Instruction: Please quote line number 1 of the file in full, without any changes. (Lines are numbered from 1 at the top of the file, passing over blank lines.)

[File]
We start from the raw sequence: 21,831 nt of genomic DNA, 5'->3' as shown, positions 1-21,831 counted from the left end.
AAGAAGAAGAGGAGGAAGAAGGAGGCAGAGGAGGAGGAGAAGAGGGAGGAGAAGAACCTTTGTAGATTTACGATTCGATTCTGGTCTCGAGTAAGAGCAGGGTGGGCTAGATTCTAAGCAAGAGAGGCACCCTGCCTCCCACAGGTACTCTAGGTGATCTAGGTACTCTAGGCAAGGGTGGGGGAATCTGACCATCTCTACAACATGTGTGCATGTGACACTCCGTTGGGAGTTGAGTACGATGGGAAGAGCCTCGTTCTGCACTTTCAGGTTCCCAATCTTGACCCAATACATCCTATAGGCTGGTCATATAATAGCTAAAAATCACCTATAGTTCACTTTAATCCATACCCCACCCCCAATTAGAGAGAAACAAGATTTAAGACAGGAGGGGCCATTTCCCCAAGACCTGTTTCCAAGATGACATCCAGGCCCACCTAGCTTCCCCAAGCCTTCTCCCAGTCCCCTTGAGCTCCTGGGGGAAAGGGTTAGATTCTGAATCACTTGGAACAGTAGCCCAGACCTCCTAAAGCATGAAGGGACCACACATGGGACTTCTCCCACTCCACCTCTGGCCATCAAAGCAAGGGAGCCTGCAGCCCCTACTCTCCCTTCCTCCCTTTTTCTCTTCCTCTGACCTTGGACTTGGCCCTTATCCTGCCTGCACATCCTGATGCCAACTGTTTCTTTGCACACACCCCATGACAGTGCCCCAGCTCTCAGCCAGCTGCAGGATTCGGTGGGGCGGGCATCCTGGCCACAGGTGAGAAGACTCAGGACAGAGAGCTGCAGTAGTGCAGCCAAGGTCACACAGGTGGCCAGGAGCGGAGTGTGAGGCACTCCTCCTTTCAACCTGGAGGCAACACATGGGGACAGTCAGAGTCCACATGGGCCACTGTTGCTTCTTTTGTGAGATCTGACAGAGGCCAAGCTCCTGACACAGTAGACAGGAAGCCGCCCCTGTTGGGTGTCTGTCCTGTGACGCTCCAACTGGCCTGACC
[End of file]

We start from the raw sequence: 21,831 nt of genomic DNA, 5'->3' as shown, positions 1-21,831 counted from the left end.